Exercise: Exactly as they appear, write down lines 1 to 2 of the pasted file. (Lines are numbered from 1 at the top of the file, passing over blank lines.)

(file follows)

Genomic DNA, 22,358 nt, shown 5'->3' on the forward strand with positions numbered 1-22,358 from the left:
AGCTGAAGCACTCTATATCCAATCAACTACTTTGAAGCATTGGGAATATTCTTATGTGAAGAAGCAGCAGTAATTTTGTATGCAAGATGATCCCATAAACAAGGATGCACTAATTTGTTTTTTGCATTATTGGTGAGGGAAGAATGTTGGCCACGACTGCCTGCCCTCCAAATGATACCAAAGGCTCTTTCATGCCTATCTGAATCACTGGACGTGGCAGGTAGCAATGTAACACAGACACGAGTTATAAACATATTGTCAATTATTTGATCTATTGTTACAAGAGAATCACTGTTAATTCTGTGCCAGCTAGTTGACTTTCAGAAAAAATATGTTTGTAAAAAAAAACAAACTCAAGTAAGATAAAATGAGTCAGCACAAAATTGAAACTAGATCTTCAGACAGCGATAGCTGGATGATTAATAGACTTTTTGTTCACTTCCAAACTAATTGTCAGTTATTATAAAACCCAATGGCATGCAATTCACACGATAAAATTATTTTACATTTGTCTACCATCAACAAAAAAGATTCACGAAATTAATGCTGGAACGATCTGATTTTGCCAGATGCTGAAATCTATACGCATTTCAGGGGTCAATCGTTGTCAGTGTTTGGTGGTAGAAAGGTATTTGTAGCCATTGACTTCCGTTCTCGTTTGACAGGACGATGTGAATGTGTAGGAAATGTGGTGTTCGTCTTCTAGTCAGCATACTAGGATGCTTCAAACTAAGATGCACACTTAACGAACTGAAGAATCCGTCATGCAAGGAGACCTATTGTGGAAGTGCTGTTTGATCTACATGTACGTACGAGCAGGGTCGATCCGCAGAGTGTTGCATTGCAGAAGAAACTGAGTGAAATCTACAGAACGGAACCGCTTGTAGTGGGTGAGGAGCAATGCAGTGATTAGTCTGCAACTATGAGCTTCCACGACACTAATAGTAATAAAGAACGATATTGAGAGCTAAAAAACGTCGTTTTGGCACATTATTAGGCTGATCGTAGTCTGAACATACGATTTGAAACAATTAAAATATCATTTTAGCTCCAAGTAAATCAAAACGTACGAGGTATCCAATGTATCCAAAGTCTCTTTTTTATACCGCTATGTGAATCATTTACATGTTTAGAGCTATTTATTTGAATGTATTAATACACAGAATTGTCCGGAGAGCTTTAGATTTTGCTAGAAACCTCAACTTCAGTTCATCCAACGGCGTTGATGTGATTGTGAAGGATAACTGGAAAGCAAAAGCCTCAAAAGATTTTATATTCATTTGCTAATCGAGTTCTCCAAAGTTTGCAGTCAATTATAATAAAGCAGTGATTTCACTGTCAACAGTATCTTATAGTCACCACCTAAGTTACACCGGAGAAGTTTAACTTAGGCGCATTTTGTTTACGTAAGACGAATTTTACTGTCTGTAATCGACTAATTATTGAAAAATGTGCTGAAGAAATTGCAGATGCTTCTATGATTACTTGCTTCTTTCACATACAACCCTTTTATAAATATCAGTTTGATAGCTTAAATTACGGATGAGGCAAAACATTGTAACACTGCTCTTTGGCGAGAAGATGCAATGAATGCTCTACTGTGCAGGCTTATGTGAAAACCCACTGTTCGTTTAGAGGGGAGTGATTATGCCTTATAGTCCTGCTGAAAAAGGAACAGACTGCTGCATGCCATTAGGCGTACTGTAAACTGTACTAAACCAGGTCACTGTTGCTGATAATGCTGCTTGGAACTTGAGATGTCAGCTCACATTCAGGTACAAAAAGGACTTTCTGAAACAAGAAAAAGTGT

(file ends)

Genomic DNA, 22,358 nt, shown 5'->3' on the forward strand with positions numbered 1-22,358 from the left:
AGCTGAAGCACTCTATATCCAATCAACTACTTTGAAGCATTGGGAATATTCTTATGTGAAGAAGCAGCAGTAATTTTGTATGCAAGATGATCCCATAAACAAGGATGCACTAATTTGTTTTTTGCATTATTGGTGAGGGAAGAATGTTGGCCACGACTGCCTGCCCTCCAAATGATACCAAAGGCTCTTTCATGCCTATCTGAATCACTGGACGTGGCAGGTAGCAATGTAACACAGACACGAGTTATAAACATATTGTCAATTATTTGATCTATTGTTACAAGAGAATCACTGTTAATTCTGTGCCAGCTAGTTGACTTTCAGAAAAAATATGTTTGTAAAAAAAAACAAACTCAAGTAAGATAAAATGAGTCAGCACAAAATTGAAACTAGATCTTCAGACAGCGATAGCTGGATGATTAATAGACTTTTTGTTCACTTCCAAACTAATTGTCAGTTATTATAAAACCCAATGGCATGCAATTCACACGATAAAATTATTTTACATTTGTCTACCATCAACAAAAAAGATTCACGAAATTAATGCTGGAACGATCTGATTTTGCCAGATGCTGAAATCTATACGCATTTCAGGGGTCAATCGTTGTCAGTGTTTGGTGGTAGAAAGGTATTTGTAGCCATTGACTTCCGTTCTCGTTTGACAGGACGATGTGAATGTGTAGGAAATGTGGTGTTCGTCTTCTAGTCAGCATACTAGGATGCTTCAAACTAAGATGCACACTTAACGAACTGAAGAATCCGTCATGCAAGGAGACCTATTGTGGAAGTGCTGTTTGATCTACATGTACGTACGAGCAGGGTCGATCCGCAGAGTGTTGCATTGCAGAAGAAACTGAGTGAAATCTACAGAACGGAACCGCTTGTAGTGGGTGAGGAGCAATGCAGTGATTAGTCTGCAACTATGAGCTTCCACGACACTAATAGTAATAAAGAACGATATTGAGAGCTAAAAAACGTCGTTTTGGCACATTATTAGGCTGATCGTAGTCTGAACATACGATTTGAAACAATTAAAATATCATTTTAGCTCCAAGTAAATCAAAACGTACGAGGTATCCAATGTATCCAAAGTCTCTTTTTTATACCGCTATGTGAATCATTTACATGTTTAGAGCTATTTATTTGAATGTATTAATACACAGAATTGTCCGGAGAGCTTTAGATTTTGCTAGAAACCTCAACTTCAGTTCATCCAACGGCGTTGATGTGATTGTGAAGGATAACTGGAAAGCAAAAGCCTCAAAAGATTTTATATTCATTTGCTAATCGAGTTCTCCAAAGTTTGCAGTCAATTATAATAAAGCAGTGATTTCACTGTCAACAGTATCTTATAGTCACCACCTAAGTTACACCGGAGAAGTTTAACTTAGGCGCATTTTGTTTACGTAAGACGAATTTTACTGTCTGTAATCGACTAATTATTGAAAAATGTGCTGAAGAAATTGCAGATGCTTCTATGATTACTTGCTTCTTTCACATACAACCCTTTTATAAATATCAGTTTGATAGCTTAAATTACGGATGAGGCAAAACATTGTAACACTGCTCTTTGGCGAGAAGATGCAATGAATGCTCTACTGTGCAGGCTTATGTGAAAACCCACTGTTCGTTTAGAGGGGAGTGATTATGCCTTATAGTCCTGCTGAAAAAGGAACAGACTGCTGCATGCCATTAGGCGTACTGTAAACTGTACTAAACCAGGTCACTGTTGCTGATAATGCTGCTTGGAACTTGAGATGTCAGCTCACATTCAGGTACAAAAAGGACTTTCTGAAACAAGAAAAAGTGT